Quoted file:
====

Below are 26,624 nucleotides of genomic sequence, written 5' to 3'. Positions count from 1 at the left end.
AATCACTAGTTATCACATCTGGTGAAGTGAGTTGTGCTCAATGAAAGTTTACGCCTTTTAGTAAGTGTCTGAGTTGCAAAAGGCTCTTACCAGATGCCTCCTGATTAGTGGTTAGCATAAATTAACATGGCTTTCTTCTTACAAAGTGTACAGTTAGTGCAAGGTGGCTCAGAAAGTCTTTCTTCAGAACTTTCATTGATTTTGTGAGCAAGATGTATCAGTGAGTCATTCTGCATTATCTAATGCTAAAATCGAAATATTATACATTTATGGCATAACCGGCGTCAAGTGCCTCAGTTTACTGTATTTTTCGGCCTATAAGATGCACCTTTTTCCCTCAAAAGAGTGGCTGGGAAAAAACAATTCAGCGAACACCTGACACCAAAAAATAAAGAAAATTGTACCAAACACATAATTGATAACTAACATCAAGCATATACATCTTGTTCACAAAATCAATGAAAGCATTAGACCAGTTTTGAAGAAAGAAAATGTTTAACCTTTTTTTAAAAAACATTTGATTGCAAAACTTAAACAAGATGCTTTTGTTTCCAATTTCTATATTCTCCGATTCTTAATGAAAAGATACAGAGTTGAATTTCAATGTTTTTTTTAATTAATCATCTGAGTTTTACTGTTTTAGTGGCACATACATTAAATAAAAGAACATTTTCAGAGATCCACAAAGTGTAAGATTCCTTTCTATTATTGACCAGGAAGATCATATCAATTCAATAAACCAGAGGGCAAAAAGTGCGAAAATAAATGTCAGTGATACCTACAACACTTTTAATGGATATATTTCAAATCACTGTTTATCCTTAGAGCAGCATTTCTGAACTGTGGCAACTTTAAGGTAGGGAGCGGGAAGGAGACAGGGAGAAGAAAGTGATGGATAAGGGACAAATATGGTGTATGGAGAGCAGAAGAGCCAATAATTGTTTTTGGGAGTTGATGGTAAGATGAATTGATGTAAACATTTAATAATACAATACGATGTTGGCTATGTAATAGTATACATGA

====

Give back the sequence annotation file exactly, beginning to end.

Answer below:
Below are 26,624 nucleotides of genomic sequence, written 5' to 3'. Positions count from 1 at the left end.
AATCACTAGTTATCACATCTGGTGAAGTGAGTTGTGCTCAATGAAAGTTTACGCCTTTTAGTAAGTGTCTGAGTTGCAAAAGGCTCTTACCAGATGCCTCCTGATTAGTGGTTAGCATAAATTAACATGGCTTTCTTCTTACAAAGTGTACAGTTAGTGCAAGGTGGCTCAGAAAGTCTTTCTTCAGAACTTTCATTGATTTTGTGAGCAAGATGTATCAGTGAGTCATTCTGCATTATCTAATGCTAAAATCGAAATATTATACATTTATGGCATAACCGGCGTCAAGTGCCTCAGTTTACTGTATTTTTCGGCCTATAAGATGCACCTTTTTCCCTCAAAAGAGTGGCTGGGAAAAAACAATTCAGCGAACACCTGACACCAAAAAATAAAGAAAATTGTACCAAACACATAATTGATAACTAACATCAAGCATATACATCTTGTTCACAAAATCAATGAAAGCATTAGACCAGTTTTGAAGAAAGAAAATGTTTAACCTTTTTTTAAAAAACATTTGATTGCAAAACTTAAACAAGATGCTTTTGTTTCCAATTTCTATATTCTCCGATTCTTAATGAAAAGATACAGAGTTGAATTTCAATGTTTTTTTTAATTAATCATCTGAGTTTTACTGTTTTAGTGGCACATACATTAAATAAAAGAACATTTTCAGAGATCCACAAAGTGTAAGATTCCTTTCTATTATTGACCAGGAAGATCATATCAATTCAATAAACCAGAGGGCAAAAAGTGCGAAAATAAATGTCAGTGATACCTACAACACTTTTAATGGATATATTTCAAATCACTGTTTATCCTTAGAGCAGCATTTCTGAACTGTGGCAACTTTAAGGTAGGGAGCGGGAAGGAGACAGGGAGAAGAAAGTGATGGATAAGGGACAAATATGGTGTATGGAGAGCAGAAGAGCCAATAATTGTTTTTGGGAGTTGATGGTAAGATGAATTGATGTAAACATTTAATAATACAATACGATGTTGGCTATGTAATAGTATACATGA